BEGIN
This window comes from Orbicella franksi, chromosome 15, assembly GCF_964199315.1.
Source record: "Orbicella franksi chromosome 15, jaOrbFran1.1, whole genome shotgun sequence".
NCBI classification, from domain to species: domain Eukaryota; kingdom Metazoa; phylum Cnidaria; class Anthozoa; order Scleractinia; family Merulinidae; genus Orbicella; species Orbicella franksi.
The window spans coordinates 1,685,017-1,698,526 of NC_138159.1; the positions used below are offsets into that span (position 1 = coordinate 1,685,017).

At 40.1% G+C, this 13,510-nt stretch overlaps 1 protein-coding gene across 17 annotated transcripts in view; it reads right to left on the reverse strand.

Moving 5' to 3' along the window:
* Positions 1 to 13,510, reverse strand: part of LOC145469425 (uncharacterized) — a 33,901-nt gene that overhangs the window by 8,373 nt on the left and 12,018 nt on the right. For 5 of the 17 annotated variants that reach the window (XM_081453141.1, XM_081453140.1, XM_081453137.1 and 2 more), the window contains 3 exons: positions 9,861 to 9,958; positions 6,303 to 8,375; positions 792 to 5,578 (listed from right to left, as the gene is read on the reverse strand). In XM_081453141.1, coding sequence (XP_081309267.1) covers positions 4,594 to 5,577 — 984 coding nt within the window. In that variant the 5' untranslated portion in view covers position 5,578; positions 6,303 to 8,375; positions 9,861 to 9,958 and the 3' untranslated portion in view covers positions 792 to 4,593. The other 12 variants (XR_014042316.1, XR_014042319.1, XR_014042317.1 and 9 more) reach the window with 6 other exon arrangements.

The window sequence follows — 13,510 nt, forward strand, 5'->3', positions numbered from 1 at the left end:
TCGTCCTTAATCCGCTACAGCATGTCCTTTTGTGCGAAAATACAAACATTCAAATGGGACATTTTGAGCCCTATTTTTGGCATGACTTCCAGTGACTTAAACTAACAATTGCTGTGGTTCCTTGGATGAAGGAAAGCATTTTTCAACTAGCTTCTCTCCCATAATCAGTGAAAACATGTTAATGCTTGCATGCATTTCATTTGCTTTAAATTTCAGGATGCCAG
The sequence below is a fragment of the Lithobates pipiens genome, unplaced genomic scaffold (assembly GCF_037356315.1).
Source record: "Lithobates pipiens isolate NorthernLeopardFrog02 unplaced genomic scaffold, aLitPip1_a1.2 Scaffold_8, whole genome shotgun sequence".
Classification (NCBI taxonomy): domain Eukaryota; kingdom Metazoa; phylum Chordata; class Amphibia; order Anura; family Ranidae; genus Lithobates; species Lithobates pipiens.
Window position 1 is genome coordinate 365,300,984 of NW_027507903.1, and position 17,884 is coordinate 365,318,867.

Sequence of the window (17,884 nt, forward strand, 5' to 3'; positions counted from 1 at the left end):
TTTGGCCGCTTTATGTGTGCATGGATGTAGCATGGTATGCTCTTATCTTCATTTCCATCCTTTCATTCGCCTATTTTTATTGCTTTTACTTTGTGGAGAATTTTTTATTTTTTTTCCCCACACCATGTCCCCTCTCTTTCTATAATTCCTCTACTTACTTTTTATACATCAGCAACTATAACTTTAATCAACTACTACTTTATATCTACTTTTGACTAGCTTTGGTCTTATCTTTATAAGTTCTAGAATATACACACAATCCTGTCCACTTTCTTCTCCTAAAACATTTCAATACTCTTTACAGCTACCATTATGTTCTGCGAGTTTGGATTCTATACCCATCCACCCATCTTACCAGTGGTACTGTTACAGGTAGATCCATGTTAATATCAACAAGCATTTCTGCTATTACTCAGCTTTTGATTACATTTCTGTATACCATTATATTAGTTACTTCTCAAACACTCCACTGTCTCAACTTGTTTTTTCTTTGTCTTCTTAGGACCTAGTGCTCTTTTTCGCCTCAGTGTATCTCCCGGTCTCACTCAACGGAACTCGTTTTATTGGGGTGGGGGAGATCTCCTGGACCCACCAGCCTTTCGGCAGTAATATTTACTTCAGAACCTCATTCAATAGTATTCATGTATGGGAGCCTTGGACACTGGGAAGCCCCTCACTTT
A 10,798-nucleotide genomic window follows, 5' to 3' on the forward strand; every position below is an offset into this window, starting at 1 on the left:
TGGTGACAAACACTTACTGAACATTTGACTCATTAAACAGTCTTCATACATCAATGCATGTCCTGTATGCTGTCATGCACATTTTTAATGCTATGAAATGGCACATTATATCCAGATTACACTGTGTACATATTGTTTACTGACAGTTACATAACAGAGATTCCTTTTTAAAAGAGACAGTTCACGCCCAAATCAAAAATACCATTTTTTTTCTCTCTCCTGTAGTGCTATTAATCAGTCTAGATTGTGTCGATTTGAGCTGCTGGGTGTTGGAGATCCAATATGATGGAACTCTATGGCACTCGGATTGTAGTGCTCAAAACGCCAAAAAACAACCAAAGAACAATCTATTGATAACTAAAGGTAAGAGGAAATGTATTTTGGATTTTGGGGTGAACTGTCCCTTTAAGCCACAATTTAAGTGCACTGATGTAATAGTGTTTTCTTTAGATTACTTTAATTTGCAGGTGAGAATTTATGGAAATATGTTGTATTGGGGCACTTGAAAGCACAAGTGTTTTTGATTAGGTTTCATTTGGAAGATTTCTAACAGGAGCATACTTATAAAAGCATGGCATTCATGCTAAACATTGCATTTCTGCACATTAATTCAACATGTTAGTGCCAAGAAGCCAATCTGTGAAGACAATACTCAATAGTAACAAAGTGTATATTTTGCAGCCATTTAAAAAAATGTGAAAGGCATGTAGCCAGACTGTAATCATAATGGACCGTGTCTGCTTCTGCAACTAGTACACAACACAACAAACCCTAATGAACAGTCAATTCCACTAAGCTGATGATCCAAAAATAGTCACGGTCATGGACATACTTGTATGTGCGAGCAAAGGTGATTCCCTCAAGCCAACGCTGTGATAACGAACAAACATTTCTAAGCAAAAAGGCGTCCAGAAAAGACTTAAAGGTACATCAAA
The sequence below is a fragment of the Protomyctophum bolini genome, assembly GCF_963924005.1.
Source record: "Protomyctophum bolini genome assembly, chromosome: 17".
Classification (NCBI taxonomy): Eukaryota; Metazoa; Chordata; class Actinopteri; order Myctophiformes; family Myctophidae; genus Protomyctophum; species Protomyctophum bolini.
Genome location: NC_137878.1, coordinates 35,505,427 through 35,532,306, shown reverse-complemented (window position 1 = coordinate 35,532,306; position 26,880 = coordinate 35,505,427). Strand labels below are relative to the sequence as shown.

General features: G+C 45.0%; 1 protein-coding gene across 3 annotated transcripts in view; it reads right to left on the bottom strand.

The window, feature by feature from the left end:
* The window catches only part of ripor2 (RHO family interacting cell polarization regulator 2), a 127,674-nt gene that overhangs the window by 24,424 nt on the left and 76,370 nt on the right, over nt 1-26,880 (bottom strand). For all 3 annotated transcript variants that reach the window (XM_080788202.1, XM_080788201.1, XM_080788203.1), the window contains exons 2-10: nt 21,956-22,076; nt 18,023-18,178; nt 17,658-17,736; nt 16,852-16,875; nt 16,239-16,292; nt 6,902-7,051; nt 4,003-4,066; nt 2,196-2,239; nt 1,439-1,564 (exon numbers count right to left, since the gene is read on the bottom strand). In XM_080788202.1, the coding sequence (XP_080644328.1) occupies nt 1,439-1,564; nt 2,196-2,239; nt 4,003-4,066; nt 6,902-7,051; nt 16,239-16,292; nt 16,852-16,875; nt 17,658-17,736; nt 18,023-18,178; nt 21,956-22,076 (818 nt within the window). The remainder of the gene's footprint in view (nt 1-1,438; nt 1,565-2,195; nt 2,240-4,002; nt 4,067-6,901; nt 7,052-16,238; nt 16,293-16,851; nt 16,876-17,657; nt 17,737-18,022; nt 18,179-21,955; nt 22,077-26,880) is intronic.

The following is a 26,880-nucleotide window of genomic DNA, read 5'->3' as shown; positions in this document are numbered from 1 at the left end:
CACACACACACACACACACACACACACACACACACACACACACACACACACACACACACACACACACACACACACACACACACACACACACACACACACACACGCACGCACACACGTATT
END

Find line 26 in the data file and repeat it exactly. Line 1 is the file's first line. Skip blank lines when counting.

CACACACACACACACACACACACACACACACACACACACACACACACACACACACACACACACACACACACACACACACACACACACACACACACACACACACGCACGCACACACGTATT